Summer is the time to shed the winter blahs and enjoy the simpler things in life. It also presents a great opportunity to develop healthy new habits when it comes to your finances. Challenge yourself to save $1,000 by the end of this summer using some of the tips below. (HINT: Mint.com’s free Goals tool is an easy way to motivate yourself and track your progress and the Trends tab makes it easy to see where your money goes, while the Ways to Save feature automatically searches for other areas where you can economize).
Upgrade Your Home’s Efficiency
As temperatures rise, it’s easy to start dialing up the air conditioners and fans. But, it doesn’t take much to make those monthly energy bills increase. According to the International Association of Certified Home Inspectors (InterNACHI) about half of the energy used in homes goes toward heating and cooling.
Run fans in place of an air conditioner, which requires a lot of energy (and money). Give your dryer the summer off. Invest $5 in a clothesline and dry your laundry for free in the summer rays.
If you must use an air conditioner, Environmental Protection Agency recommends you make sure the coils and blower components are clean as airflow problems can diminish your unit’s efficiency by up to 15 percent.
You can help diminish the need for A/C by cutting down on “waste heat” your home is generating, advises Stan Cox, author of Losing Our Cool. Unplug all non-essential lights, appliances and electronics, which will not only cut down on their passive output, but will make you think twice whether you really need to use them. Make use of the BBQ so you can avoid running the oven or stove, which will overheat your home.
InterNACHI also says that toilets consume 30% to 40% of the total water used in home. Place an empty milk jug weighted with some marbles, cap on, in the toilet’s tank, to create a low-flow, energy-efficient toilet that will save thousands of gallons of water per year.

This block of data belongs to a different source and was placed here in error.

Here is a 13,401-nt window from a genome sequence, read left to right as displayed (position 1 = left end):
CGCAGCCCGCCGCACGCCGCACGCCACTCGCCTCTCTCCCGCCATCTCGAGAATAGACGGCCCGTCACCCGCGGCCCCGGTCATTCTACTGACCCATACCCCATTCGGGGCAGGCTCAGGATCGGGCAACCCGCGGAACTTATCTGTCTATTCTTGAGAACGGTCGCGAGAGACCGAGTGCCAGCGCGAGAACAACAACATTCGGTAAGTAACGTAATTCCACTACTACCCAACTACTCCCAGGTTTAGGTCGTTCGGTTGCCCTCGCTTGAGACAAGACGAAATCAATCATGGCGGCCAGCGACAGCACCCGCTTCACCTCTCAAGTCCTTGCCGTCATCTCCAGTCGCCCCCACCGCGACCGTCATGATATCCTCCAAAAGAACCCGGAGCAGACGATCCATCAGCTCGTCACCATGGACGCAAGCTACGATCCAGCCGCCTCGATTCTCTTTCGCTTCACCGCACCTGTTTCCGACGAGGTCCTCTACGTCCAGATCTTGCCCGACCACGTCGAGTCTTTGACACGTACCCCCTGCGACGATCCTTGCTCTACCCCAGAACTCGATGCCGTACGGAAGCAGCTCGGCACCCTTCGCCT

Beware of Summer Fashion Trends
If your savings strategy involves splurging on one key summer trend, think strategically before you buy. ScienceDaily reports that a study by marketing professors Vanessa Patrick of the University of Houston and Henrik Hagtvedt of Boston College indicates that buying one item with a trendy pattern or bold color that doesn’t “fit” your traditional style can lead to a spending binge of more items, as as you attempt to create a balanced environment. If you can’t immediately think of three things you own that the item matches, skip it.
Take Advantage of Technology
If you pay for premium cable channels, summer is the perfect time to slash unnecessary TV bills, when the programming gets stale. Cut back to basic cable only, and you could save as much as $40 a month. Better yet, do away with cable altogether and take advantage of free technologies like Boxee and Hulu that allow you to download and watch your favorite shows at no cost. You could save as much as $100 each month, depending on your current provider.
If you still have a landline, consider whether you really need it. According to the December 2010 CDC report on Wireless Phone Usage, nearly one of every six American homes (15.9%) with a landline received all or almost all calls on wireless telephones.
Cook at Home